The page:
Electricity demand: you couldn’t kill it with a stick

When the COVID-19 pandemic first swept the world at the start of March many governments responded by imposing tough restrictions on commercial and consumer activity to try and slow the spread of the virus.

Northern Italy was the world’s first epicentre of the pandemic, a spike in infections and deaths caused by a slow and casual response by local and national governments. The ensuing tough lockdown all but confined north Italians to their homes for weeks, reducing electricity demand by around 20 per cent. Electricity demand was seen, logically, as a useful indicator of economic activity and, more ominously, a leading indicator of the health of the economy.

In the middle of its two-month lockdown Italy’s electricity demand set a new record low of 19,900 GWh for April, well below the average of around 26,600 GWh. This was matched by a sharp and painful recession in Italy, cutting GDP by more than 17 per cent in the second quarter of 2020 on a year-on-year basis.

Percentage reductions of electricity demand after implementing lockdown measures in selected countries, weather corrected. Source: IEA

Italy was one of the most extreme cases of a global phenomena. COVID-19 lockdowns turned weekday electricity demand into weekend demand. Bearing in mind milder weather in spring and autumn driving naturally soft demand, the lockdowns drove seasonally adjusted electricity demand cuts in key European economies of between 10-20 per cent over this time. Italian electricity demand post-lockdown has been back to more normal seasonal levels over the summer, although there are still doubts about how fast its economy will follow.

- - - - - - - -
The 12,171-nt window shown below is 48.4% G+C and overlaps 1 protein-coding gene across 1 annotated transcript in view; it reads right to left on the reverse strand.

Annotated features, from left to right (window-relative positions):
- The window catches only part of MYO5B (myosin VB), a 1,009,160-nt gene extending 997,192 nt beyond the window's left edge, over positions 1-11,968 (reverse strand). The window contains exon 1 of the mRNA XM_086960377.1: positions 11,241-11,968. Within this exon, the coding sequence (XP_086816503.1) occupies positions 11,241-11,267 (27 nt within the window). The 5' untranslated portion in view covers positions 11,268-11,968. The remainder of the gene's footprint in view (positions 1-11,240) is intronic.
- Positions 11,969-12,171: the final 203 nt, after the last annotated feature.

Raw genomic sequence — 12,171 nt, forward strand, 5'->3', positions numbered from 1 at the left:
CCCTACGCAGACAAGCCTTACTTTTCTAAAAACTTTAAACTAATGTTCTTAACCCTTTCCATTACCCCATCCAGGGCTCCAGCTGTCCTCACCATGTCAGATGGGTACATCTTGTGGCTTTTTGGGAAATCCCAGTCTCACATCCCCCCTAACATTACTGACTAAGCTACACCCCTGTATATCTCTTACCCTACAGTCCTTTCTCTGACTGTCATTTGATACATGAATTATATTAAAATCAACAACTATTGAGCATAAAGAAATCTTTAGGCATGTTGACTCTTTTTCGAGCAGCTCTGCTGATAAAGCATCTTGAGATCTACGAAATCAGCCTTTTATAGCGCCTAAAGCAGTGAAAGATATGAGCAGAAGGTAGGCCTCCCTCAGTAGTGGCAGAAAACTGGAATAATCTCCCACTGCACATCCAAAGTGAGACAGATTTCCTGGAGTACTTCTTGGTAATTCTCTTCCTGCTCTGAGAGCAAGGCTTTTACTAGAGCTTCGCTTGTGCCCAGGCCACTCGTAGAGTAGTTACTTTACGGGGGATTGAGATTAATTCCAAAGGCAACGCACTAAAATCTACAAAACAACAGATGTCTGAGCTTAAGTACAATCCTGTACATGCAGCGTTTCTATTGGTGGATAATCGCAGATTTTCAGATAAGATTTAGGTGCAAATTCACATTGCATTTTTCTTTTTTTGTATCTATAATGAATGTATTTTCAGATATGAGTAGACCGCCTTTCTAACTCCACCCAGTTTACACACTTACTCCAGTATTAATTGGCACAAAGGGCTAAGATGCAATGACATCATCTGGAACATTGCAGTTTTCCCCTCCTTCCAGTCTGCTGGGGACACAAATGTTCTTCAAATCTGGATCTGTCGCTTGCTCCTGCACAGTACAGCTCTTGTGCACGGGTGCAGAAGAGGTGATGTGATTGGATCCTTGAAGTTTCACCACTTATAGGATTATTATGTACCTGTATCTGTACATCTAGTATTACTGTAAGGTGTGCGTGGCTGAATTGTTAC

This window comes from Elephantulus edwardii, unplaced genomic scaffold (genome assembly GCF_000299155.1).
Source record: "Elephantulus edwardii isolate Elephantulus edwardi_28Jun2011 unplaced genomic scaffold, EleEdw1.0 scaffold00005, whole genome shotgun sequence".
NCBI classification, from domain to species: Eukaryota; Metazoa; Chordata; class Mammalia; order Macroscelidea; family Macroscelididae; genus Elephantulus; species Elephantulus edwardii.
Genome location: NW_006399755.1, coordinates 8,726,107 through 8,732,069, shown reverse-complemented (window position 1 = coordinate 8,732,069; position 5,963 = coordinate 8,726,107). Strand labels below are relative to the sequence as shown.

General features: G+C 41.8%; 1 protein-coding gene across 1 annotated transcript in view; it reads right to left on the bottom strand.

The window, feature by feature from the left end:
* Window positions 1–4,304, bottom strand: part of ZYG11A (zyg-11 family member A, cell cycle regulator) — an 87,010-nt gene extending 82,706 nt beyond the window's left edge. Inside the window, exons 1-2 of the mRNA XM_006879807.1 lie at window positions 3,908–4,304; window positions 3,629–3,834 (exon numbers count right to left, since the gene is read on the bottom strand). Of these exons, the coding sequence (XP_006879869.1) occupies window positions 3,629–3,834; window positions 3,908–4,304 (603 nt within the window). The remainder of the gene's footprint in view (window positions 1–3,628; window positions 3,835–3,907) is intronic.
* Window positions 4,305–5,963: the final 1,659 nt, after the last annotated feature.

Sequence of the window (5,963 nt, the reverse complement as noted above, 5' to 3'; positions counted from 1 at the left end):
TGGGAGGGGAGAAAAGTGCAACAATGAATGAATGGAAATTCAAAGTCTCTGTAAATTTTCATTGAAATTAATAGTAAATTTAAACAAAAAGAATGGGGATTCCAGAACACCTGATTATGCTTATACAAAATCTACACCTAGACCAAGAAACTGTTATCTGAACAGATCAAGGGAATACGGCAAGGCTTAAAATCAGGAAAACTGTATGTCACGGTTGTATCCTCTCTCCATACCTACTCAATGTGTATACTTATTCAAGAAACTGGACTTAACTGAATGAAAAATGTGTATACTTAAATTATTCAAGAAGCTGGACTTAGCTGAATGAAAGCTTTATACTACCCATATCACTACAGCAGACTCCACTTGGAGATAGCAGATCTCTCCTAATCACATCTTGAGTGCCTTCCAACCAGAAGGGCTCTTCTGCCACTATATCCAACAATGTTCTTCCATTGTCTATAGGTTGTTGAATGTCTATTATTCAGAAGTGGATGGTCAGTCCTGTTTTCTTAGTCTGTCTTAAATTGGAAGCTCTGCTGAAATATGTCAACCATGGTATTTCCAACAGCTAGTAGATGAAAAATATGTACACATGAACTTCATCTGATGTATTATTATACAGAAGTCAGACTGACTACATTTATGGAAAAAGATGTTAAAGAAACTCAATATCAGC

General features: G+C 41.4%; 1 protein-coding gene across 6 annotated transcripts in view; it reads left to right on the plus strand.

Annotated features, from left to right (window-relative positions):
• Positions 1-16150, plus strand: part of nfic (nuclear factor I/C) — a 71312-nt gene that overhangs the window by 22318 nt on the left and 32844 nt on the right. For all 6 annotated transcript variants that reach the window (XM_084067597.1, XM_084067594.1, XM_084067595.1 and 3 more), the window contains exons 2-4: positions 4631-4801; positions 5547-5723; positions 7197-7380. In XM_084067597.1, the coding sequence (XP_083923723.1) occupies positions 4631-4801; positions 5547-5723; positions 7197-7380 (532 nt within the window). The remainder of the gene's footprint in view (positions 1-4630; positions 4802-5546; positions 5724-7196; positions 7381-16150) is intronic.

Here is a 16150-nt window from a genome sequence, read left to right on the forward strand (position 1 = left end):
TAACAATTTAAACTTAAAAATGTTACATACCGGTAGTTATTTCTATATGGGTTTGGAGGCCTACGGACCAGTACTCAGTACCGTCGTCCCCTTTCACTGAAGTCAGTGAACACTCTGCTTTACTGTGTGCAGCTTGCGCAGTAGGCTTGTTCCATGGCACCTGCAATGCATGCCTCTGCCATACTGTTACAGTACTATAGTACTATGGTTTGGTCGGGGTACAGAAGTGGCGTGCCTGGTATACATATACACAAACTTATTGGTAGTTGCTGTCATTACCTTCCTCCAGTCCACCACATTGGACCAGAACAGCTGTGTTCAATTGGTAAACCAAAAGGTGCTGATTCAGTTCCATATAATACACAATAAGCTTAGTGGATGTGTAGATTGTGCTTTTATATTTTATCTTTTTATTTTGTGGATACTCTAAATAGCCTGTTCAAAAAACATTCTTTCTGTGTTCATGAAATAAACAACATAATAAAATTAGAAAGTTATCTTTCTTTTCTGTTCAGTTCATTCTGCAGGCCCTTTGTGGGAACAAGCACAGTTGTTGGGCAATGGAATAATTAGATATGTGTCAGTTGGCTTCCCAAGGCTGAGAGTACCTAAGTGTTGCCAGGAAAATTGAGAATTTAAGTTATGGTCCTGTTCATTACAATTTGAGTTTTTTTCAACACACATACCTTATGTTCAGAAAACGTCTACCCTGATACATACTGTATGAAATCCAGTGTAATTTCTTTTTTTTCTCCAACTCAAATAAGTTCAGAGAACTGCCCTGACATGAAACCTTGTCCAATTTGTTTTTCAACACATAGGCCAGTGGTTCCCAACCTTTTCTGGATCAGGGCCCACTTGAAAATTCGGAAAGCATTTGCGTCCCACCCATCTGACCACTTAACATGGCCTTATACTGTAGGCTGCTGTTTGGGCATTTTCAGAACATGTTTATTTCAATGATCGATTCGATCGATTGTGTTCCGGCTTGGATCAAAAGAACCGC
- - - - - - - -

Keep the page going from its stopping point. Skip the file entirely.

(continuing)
Electricity demand in Australia has been much less affected by the lockdowns, with estimates of a seasonally adjusted fall in demand of 1-2 per cent as a result of COVID-19. The economy contracted by around 0.5 per cent in 2019-20 and is expected to contract a further 2.5 per cent in 2020-21. Sharpest reductions are in accomodation, food and services, the arts and retail.

Australia’s sticky electricity demand may be due to the transfer of demand from commercial to residential, as more Australians stay home to work. Analysis of Victorian electricity demand by Energy Networks Australia showed a 20 per cent increase in residential electricity demand across most of Victoria in Q2 CY2020, while small business demand was down 10-15 per cent and large industrial demand varied in response to rapid changes in demand.

Change in residential electricity demand April 2020-vs 2019 Source: ENA

These transfers have basically negated aggregate demand changes for electricity. Australia’s stock of large, energy-inefficient houses is soaking up most of the demand left behind by shuttered offices, restaurants, theatres and retailers.

Daily electricity demand in Victoria 11 Jun to 9 Aug in GWh/day Source: OpenNEM

Last week was the first of Victoria’s tougher Stage 4 lockdowns and, as if the prove the point, electricity demand increased! For the preceding three weeks total mid-week daily demand hovered around 140GWh per day in Victoria. Under the first week of Stage 4 conditions, this increased to around 150 GWh per day.

It’s hard to draw too much from one week of data – it was noticeably colder in south-eastern Australia last week – but there isn’t much yet to suggest that tougher restrictions are going start denting electricity demand any time soon.